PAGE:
WASHINGTON — While high salt intake increases the risk of heart disease in the general public, a new study says the health effects are less clear when salt consumption actually is reduced to below daily amounts recommended by the government.
That’s because recent studies on the issue had “methodological flaws and limitations” and provided “insufficient and inconsistent” evidence, according to a review of the data by an expert committee of the Institute of Medicine, the independent, nonprofit health arm of the National Academy of Sciences.
“These new studies support previous findings that reducing sodium from very high intake levels to moderate levels improves health. But they also suggest that lowering sodium intake too much may actually increase a person’s risk of some health problems,” said Brian Strom, professor of public health at the University of Pennsylvania and chairman of the Institute of Medicine committee that reviewed the studies.
Most Americans average 3,400 milligrams of sodium each day, or about 1.5 teaspoons of salt. About 75 percent of this amount comes from restaurant food and processed food.
But federal dietary guidelines call for less than 2,300 milligrams a day for most people ages 14 to 50 and no more than 1,500 milligrams a day for African-Americans, people with hypertension, diabetes or chronic kidney disease and those ages 51 and older. The recommendations are based on research that links higher sodium intake to high blood pressure, which is a risk factor for heart disease.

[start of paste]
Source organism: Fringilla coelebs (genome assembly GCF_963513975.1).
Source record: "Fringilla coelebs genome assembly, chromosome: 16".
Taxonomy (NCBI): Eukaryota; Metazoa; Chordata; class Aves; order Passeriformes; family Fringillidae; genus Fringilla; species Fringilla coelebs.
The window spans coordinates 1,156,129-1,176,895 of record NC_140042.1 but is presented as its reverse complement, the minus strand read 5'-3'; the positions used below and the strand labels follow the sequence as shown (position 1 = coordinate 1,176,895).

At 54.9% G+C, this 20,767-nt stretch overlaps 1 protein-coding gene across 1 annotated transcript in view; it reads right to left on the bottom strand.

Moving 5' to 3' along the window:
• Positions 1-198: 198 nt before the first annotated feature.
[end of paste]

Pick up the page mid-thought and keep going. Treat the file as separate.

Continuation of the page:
“We looked at newer data that have come out focusing on actual patient outcomes, like whether or not people had heart attacks, whether they were hospitalized and whether they died,” Strom said.
While the studies did not convince the Institute of Medicine committee to recommend altering the current U.S. dietary guidelines for sodium, the research did show that low sodium intake could cause health problems for people with mid- to late-stage heart failure who are receiving aggressive treatment for their disease.
Other literature showed possible adverse health effects of low sodium intake for people with diabetes, chronic kidney disease and pre-existing cardiovascular diseases, “the evidence on both benefit and harm is not strong enough to indicate that these subgroups should be treated differently from the general U.S. population,” the report concluded.
Additional research on lower levels of salt consumption are needed to draw stronger conclusions, the report said.
The Institute of Medicine report, “Sodium Intake in Populations: Assessment of Evidence,” was commissioned by the U.S. Centers for Disease Control and Prevention to evaluate new research that looks at the overall health effects of salt consumption rather than just its effect on blood pressure.
“Overall, the committee found both the quantity and quality of relevant studies to be less than optimal,” the report said.
Elliott Antman, a Harvard Medical School professor and a spokesman for the American Heart Association, said the recent studies and their varied findings have caused confusion about what should be a simple message — that lowering sodium levels generally improves health.
“Because of these methodological flaws (in recent studies), the American Heart Association does not wish to have our clinical community and our patients distracted from the important health message that aggressive reduction of sodium intake from its current levels is important to improve overall health and to reduce the risk of developing hypertension, heart disease and stroke,” he said.